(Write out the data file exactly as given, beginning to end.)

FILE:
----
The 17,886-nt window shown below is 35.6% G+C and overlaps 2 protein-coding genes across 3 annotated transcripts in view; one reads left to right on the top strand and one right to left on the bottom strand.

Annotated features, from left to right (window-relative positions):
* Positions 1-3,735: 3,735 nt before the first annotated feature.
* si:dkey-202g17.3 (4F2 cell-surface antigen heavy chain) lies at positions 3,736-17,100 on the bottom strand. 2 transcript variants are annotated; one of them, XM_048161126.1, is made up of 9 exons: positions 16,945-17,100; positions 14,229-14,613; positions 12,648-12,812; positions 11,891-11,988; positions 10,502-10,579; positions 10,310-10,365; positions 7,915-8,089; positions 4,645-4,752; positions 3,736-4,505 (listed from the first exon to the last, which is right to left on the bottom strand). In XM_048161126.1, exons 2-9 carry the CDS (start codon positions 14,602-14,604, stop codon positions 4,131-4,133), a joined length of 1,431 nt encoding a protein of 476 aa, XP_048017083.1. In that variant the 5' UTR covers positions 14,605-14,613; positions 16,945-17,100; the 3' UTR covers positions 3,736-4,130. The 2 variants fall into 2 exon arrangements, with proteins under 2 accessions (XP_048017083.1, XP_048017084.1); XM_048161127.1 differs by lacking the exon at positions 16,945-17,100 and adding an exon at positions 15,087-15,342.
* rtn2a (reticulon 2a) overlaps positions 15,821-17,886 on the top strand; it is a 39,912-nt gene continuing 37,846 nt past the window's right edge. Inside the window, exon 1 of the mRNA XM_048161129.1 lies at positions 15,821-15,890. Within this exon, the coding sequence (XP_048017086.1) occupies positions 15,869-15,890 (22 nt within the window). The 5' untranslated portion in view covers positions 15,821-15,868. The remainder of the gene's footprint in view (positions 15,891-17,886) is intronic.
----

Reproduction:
The 17,886-nt window shown below is 35.6% G+C and overlaps 2 protein-coding genes across 3 annotated transcripts in view; one reads left to right on the top strand and one right to left on the bottom strand.

Annotated features, from left to right (window-relative positions):
* Positions 1-3,735: 3,735 nt before the first annotated feature.
* si:dkey-202g17.3 (4F2 cell-surface antigen heavy chain) lies at positions 3,736-17,100 on the bottom strand. 2 transcript variants are annotated; one of them, XM_048161126.1, is made up of 9 exons: positions 16,945-17,100; positions 14,229-14,613; positions 12,648-12,812; positions 11,891-11,988; positions 10,502-10,579; positions 10,310-10,365; positions 7,915-8,089; positions 4,645-4,752; positions 3,736-4,505 (listed from the first exon to the last, which is right to left on the bottom strand). In XM_048161126.1, exons 2-9 carry the CDS (start codon positions 14,602-14,604, stop codon positions 4,131-4,133), a joined length of 1,431 nt encoding a protein of 476 aa, XP_048017083.1. In that variant the 5' UTR covers positions 14,605-14,613; positions 16,945-17,100; the 3' UTR covers positions 3,736-4,130. The 2 variants fall into 2 exon arrangements, with proteins under 2 accessions (XP_048017083.1, XP_048017084.1); XM_048161127.1 differs by lacking the exon at positions 16,945-17,100 and adding an exon at positions 15,087-15,342.
* rtn2a (reticulon 2a) overlaps positions 15,821-17,886 on the top strand; it is a 39,912-nt gene continuing 37,846 nt past the window's right edge. Inside the window, exon 1 of the mRNA XM_048161129.1 lies at positions 15,821-15,890. Within this exon, the coding sequence (XP_048017086.1) occupies positions 15,869-15,890 (22 nt within the window). The 5' untranslated portion in view covers positions 15,821-15,868. The remainder of the gene's footprint in view (positions 15,891-17,886) is intronic.